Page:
Quote of the day, 16 November: St. John Paul II

The search for the truth of God and man does not prevent the Christian from being open to the world around him. In this respect, we can affirm that John of the Cross is a model of a Christian in dialogue, a man of cultural breadth who expresses well that openness proper to the men and women of his native region of Castilla in the era in which he lived, Spain’s Golden Age. For this reason, the Saint of Fontíveros has universal stature, as attested by the diffusion of his writings, translated into the major languages, and which are the object of study and research from the most varied fields of human knowledge and religious and humanistic culture.

And it is precisely the world of culture that is the recipient of one of the messages of St. John of the Cross, especially for his homeland. In our day, there is a risk of dissociating faith from culture, making the field of modern culture impenetrable to the values and language of faith, as if there were an unbridgeable gap between the two. On the other hand, today there is a danger – of which many people in Spanish society are also aware – of passing off as genuine cultural values a whole series of behaviors that are not in harmony with the dignity of the person, trying to impose attitudes which, being far removed from the Christian conception of life, can never be authentically human.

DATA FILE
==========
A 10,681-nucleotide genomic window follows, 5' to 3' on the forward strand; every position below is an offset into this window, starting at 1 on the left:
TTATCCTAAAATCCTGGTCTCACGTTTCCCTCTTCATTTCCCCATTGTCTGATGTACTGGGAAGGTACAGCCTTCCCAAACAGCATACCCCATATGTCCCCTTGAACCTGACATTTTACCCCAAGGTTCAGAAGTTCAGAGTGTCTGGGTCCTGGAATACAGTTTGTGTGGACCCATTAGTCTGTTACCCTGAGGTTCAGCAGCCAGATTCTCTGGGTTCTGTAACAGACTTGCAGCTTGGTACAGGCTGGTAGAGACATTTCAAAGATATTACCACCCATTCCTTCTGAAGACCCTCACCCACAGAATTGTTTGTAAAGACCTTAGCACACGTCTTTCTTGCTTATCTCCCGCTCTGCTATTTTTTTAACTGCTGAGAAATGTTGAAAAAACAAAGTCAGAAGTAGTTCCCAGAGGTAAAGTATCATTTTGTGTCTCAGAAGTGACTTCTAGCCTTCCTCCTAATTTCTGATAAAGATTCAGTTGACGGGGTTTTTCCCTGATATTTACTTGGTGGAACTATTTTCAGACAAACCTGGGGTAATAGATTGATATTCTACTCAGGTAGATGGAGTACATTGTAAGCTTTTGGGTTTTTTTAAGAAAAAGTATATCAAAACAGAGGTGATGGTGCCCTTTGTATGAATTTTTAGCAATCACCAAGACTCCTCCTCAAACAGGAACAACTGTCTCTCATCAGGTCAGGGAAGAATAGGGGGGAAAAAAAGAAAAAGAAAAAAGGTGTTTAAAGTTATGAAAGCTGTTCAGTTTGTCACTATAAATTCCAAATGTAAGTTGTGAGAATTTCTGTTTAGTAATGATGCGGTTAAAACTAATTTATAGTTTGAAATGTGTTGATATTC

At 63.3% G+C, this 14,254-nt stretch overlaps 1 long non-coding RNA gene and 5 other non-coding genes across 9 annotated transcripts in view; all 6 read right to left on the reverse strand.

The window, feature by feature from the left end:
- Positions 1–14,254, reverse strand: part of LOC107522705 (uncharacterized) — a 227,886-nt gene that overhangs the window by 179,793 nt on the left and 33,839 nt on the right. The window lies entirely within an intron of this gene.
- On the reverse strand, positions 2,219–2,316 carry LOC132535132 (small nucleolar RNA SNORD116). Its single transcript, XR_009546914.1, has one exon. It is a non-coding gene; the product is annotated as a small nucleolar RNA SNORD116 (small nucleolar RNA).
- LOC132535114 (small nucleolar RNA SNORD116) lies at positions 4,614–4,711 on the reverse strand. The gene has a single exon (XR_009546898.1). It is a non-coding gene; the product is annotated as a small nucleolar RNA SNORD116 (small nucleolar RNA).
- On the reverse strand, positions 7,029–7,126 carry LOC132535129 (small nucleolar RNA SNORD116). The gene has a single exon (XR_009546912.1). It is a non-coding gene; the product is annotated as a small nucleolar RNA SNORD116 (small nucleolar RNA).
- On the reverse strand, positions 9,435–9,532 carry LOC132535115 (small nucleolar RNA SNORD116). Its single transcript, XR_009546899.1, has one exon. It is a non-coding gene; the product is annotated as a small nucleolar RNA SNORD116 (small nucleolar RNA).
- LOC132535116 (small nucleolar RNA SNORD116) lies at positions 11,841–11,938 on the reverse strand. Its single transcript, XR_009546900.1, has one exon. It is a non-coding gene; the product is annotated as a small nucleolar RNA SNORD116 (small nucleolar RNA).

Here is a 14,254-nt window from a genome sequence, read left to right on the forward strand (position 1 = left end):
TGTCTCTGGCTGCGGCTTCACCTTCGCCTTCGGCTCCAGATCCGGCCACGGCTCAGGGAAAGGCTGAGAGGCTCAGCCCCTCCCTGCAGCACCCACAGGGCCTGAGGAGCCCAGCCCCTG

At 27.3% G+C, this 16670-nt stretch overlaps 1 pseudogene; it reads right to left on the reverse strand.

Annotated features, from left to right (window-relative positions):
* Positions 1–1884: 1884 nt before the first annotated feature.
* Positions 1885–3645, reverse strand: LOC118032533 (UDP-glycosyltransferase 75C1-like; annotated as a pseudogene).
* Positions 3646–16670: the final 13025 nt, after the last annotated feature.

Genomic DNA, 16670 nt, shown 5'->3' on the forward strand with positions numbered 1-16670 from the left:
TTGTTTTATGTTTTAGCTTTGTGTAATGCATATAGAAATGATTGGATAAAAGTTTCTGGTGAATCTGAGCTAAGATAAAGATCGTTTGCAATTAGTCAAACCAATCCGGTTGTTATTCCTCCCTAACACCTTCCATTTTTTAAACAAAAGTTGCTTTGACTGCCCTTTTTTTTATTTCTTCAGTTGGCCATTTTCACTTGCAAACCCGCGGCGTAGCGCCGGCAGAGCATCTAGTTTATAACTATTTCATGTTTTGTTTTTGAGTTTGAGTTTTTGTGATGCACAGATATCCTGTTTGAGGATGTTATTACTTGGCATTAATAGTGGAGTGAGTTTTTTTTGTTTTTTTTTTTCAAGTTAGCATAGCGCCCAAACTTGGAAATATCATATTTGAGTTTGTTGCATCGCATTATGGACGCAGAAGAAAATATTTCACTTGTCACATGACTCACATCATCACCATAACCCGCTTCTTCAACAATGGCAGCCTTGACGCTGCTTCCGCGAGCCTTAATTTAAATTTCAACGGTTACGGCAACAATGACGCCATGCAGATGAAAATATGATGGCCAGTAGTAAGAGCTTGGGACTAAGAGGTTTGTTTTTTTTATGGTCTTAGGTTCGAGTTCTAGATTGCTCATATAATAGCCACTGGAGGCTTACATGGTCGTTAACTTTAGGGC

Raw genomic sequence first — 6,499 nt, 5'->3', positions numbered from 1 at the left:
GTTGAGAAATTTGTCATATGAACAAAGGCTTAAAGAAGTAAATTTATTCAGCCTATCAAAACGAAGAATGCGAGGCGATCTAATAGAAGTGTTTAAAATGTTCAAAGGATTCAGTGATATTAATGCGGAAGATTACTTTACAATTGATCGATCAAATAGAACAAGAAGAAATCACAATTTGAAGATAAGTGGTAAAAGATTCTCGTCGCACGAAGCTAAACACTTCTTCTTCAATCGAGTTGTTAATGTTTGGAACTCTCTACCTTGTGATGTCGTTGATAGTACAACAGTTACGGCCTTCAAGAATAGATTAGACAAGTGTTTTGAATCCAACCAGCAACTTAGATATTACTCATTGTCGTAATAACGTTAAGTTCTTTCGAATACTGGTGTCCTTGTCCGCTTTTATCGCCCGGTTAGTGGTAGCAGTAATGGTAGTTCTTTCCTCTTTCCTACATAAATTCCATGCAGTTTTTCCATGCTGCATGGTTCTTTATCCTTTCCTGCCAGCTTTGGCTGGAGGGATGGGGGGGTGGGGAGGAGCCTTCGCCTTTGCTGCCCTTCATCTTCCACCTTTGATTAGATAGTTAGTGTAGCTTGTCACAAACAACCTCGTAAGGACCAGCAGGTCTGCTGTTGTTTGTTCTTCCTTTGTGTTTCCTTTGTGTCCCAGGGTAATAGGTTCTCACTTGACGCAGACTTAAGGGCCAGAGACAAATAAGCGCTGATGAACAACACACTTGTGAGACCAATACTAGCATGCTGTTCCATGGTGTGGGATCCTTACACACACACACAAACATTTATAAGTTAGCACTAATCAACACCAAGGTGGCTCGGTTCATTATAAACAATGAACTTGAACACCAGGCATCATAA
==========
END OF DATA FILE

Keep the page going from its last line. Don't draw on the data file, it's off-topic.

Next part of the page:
Such attitudes do not correspond to your most genuine cultural tradition, which has other imperishable values and other human riches. This is demonstrated by the cultural program that has found praiseworthy expression in Castilla y León in the exhibition “The Ages of Man”, which is having so much impact: ages of man that bear the marks of God and have left an indelible mark on the culture of your land and your people.

Saint John Paul II

Speech to the Planning Commission (excerpt)
IV Centenary of the death of St. John of the Cross
Friday, 16 November 1990

Featured image: The Vision of Saint John of the Cross is an oil on canvas painting executed by Jacob van Oost the Younger (Flemish, 1639-1713) in the 17th century. It is located in Saint Maurice Church in Lille, France, a former Discalced Carmelite parish.

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